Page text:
Oh bugger - Sacroiliac Ligament Sprain, anyone had it?

Took a good spill yesterday when equine teleported left (nice duck and spin) while walking on the buckle while talking to my trainer and I did not stick. Landed on my lower back according to the sand scrapes although it happened so fast I can’t really remember. Wasn’t really his fault - some horses next to the paddock came running out of the dark at him.

Went to the ER, nothing is broken, thankfully, but they diagnosed a Sacroiliac Ligament Sprain. This, after just getting back in the tack after two labral tear repairs and osteoplasty.

So she referred me to a neurosurgeon (which was surprising) but apparently he focuses on the spine. Seems like a good fit I guess? Good meds, lots of steroids, and I’m walking better but still painful to sit.

Anyone have advice on healing or getting back in the tack? I’m so bummed that I hurt something (again) and don’t want to damage anything prematurely, but I know for my head I need to be in the saddle again soon. I got over complex PTSD related to falls 10 years ago FINALLY and I don’t want to lose that.

I had a sacroiliac injury at age 49 from a fox hunting fall. Twenty-five years later it unfortunately still is painful. It is exacerbated by twisting motions. Shoveling manure piles and turning with the loads to put them into a bucket is particularly problematic, but I have adjusted the motion to compensate. Mounting and swinging my right leg up and over is difficult, so I climb up higher than the horse and step down onto her back.

Once I am on, riding itself is pretty comfortable. After 20 more years I finally gave up jumping, eventing, and hunting for dressage and trail riding. The orthopedic surgeon at the time of the injury recommended a sacroiliac screw for stability, but it was the middle of hunting season and I turned down that option. Maybe in hindsight I should have had it done.

The worst thing is still sitting. I can’t comfortably drive a car for more than about 30 minutes at a stretch. But riding itself is still OK, and that’s the most important thing for me.

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I’m so sorry it happened to you too :frowning: Are you able to sit trot ok in dressage? I’m terrified this will lock up my pelvis even more and make it difficult for me to do so.

I think that I am doing OK with the sitting trot, but the horses I am riding now are not the same ones as I was riding before the injury, nor are my trainers. The most important thing is how I mount. If I really pivot my right leg (the injury was on that side) over the horse it starts to hurt immediately and the ride doesn’t go well. If it’s a comfortable mount, the ride usually goes well. At home I have built a really tall 4 step block for mounting and dismounting, but when I trailer somewhere else to ride there sometimes isn’t a good high place to use to get on.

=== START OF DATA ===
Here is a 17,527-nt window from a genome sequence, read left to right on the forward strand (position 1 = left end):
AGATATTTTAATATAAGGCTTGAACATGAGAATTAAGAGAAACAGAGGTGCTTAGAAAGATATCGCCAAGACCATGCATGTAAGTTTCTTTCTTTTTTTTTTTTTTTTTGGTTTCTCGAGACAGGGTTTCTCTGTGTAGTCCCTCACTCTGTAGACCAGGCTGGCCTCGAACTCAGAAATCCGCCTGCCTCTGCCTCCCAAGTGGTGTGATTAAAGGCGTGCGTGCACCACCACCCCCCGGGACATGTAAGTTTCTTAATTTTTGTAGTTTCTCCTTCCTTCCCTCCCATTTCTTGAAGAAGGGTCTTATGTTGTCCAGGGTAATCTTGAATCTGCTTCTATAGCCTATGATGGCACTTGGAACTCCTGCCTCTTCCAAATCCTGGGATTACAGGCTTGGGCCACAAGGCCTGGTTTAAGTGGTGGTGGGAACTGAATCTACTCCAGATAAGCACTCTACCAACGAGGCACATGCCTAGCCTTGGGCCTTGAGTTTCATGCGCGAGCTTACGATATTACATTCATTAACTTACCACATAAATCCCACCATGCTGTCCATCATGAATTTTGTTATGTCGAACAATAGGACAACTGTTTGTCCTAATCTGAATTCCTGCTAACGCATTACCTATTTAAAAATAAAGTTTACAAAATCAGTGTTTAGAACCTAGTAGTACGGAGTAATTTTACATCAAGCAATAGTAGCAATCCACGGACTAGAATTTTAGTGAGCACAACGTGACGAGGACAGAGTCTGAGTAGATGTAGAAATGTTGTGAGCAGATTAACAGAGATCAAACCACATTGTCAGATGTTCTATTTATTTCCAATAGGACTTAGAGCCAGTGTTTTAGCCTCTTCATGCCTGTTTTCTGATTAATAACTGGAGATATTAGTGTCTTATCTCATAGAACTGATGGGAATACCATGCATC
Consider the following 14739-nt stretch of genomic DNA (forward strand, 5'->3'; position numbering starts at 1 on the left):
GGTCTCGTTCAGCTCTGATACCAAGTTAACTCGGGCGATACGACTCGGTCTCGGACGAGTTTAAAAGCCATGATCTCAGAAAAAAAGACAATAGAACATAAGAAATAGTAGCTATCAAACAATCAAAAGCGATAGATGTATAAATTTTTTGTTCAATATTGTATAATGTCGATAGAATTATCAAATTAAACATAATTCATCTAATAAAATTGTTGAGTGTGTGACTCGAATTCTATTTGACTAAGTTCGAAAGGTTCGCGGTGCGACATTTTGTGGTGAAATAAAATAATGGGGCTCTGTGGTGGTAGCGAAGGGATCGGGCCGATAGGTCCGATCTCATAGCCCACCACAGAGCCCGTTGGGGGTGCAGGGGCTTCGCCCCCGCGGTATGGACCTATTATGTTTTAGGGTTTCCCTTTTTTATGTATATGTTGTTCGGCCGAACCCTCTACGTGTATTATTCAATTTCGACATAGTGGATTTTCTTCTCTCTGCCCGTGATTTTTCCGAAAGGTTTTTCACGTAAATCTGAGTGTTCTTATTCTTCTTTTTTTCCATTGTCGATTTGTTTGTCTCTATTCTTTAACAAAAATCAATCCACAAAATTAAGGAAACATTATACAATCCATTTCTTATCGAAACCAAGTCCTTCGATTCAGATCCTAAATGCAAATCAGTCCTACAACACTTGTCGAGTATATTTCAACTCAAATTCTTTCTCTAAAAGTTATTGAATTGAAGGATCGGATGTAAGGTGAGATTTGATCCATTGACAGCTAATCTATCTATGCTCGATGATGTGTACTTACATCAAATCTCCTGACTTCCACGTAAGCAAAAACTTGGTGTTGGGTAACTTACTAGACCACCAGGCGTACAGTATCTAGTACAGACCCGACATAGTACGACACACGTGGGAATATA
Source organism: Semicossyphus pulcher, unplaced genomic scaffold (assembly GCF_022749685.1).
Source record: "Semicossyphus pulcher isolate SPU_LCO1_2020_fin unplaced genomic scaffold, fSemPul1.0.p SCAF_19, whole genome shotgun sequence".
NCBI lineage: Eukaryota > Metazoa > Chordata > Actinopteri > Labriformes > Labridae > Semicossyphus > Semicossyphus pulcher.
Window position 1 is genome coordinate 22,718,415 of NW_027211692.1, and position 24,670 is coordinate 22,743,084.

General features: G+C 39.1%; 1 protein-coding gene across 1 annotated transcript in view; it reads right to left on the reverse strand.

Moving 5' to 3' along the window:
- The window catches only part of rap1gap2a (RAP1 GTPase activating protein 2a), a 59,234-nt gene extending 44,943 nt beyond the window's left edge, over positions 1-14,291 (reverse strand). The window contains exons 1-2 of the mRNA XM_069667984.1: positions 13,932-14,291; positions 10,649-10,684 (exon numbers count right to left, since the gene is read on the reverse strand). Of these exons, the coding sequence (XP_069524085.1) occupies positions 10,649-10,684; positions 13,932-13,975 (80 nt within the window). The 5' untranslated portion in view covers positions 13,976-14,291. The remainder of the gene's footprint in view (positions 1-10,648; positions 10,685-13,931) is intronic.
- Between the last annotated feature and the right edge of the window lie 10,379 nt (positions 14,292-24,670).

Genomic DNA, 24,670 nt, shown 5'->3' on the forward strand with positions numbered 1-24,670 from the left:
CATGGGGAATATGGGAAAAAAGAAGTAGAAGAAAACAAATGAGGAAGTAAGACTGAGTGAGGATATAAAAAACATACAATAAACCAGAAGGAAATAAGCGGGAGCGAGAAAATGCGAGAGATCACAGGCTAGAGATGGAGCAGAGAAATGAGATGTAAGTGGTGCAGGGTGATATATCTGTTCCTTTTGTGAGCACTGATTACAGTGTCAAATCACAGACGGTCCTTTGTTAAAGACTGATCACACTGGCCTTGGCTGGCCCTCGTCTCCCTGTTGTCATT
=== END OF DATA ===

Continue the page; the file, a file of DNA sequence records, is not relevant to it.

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Before my fall I was struggling a lot with my hips (having had surgery last year on both hips) right when I mounted. Interestingly, I bought a 4 stepper mounting block and the “fall day” was the first day I had used it, and I noticed significantly less stiffness in my hips. I didn’t connect that to mounting, but it’s quite possible that was a factor. I struggle getting my leg up over the cantle, and a low mounting block (unless it’s a very low one where I can use the power of “spring” to get up over it) was just not cutting it.

Thanks for the food for thought!!

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I came off one of my guys about 7 years ago – landed on my back – and injured my SI joint. For me an old fashioned chiropractor helped immensely. I had to go back fairly regularly over the course of about 3 months … he would get everything back in place and I’d feel better, but then in a couple/few weeks I’d need to go back. He said that the injured ligaments take quite some time to heal and that eventually everything would tighten back up and I wouldn’t need constant adjustments. He was right – by the end of the summer I had healed and haven’t had any trouble since. I tried to keep riding that summer but honestly I probably would have been better just taking the time off from riding and letting my body heal. Plus when I think back it probably wasn’t the safest thing to keep riding since my horse at that time was a bit unreliable.

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